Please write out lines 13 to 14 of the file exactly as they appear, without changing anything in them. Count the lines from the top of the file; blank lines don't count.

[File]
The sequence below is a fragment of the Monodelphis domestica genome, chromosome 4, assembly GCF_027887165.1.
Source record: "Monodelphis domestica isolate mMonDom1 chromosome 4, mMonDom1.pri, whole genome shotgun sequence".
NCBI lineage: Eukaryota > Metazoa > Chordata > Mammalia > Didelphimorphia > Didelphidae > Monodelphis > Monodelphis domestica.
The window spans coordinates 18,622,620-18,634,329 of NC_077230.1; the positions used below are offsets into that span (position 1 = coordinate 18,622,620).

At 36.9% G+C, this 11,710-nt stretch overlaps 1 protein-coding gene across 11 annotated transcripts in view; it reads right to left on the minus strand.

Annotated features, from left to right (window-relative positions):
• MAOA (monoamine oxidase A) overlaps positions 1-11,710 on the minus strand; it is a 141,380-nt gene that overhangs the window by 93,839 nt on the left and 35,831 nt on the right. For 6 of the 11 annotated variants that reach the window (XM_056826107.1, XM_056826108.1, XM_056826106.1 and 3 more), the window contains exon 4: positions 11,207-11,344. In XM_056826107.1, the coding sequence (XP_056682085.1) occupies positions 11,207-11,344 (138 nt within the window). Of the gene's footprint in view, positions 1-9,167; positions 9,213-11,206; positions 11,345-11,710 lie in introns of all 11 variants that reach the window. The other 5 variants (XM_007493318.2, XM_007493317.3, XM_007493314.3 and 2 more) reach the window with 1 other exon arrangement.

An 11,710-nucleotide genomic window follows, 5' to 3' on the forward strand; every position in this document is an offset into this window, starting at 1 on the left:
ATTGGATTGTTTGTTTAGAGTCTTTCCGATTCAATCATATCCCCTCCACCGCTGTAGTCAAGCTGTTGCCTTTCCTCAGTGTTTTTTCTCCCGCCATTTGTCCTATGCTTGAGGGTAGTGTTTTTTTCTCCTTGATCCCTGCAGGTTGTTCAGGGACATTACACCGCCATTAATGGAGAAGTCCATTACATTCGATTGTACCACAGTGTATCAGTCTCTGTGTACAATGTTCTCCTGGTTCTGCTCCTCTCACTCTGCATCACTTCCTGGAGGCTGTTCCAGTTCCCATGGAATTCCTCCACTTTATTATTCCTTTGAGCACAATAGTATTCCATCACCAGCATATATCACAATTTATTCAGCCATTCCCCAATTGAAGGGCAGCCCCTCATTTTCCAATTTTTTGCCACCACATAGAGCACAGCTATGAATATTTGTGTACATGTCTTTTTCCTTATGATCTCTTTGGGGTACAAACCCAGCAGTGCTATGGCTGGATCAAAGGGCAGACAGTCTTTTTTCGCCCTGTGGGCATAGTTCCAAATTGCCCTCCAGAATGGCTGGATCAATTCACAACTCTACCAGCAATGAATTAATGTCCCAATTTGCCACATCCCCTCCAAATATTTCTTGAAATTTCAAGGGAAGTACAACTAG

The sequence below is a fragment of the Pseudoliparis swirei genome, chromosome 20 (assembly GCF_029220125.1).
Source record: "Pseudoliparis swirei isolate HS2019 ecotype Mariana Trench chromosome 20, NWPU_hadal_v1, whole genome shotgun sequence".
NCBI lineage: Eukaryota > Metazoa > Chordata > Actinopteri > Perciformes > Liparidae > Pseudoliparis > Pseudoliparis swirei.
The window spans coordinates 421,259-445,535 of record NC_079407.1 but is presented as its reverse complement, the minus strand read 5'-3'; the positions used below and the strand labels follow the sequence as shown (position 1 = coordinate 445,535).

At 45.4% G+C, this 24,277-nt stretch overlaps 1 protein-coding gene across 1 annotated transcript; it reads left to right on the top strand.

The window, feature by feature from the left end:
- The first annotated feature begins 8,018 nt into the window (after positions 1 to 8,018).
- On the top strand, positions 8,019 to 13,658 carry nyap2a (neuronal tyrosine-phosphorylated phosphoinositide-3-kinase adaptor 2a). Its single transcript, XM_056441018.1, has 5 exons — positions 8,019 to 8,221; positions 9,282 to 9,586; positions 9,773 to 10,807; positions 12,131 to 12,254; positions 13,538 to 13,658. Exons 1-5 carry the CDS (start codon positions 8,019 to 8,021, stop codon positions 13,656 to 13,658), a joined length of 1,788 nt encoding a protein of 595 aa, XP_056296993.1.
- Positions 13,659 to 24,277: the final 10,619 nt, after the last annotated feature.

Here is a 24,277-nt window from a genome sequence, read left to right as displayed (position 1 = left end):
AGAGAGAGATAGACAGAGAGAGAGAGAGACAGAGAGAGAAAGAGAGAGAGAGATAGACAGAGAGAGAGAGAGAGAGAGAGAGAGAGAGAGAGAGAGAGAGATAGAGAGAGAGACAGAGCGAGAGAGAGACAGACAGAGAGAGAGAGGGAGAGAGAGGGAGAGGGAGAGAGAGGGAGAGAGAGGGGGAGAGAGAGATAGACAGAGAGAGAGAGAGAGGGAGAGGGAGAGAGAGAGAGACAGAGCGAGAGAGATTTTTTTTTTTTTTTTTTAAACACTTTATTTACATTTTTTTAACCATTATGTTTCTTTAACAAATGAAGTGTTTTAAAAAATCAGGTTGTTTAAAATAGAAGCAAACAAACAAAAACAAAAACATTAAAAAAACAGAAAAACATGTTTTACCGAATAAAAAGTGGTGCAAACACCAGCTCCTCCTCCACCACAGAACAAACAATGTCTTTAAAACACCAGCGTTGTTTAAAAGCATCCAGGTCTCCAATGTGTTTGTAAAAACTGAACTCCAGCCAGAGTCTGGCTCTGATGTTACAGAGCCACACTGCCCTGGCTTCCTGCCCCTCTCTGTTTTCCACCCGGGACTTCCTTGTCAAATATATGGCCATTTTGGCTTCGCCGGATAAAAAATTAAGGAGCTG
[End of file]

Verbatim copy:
The window spans coordinates 421,259-445,535 of record NC_079407.1 but is presented as its reverse complement, the minus strand read 5'-3'; the positions used below and the strand labels follow the sequence as shown (position 1 = coordinate 445,535).

At 45.4% G+C, this 24,277-nt stretch overlaps 1 protein-coding gene across 1 annotated transcript; it reads left to right on the top strand.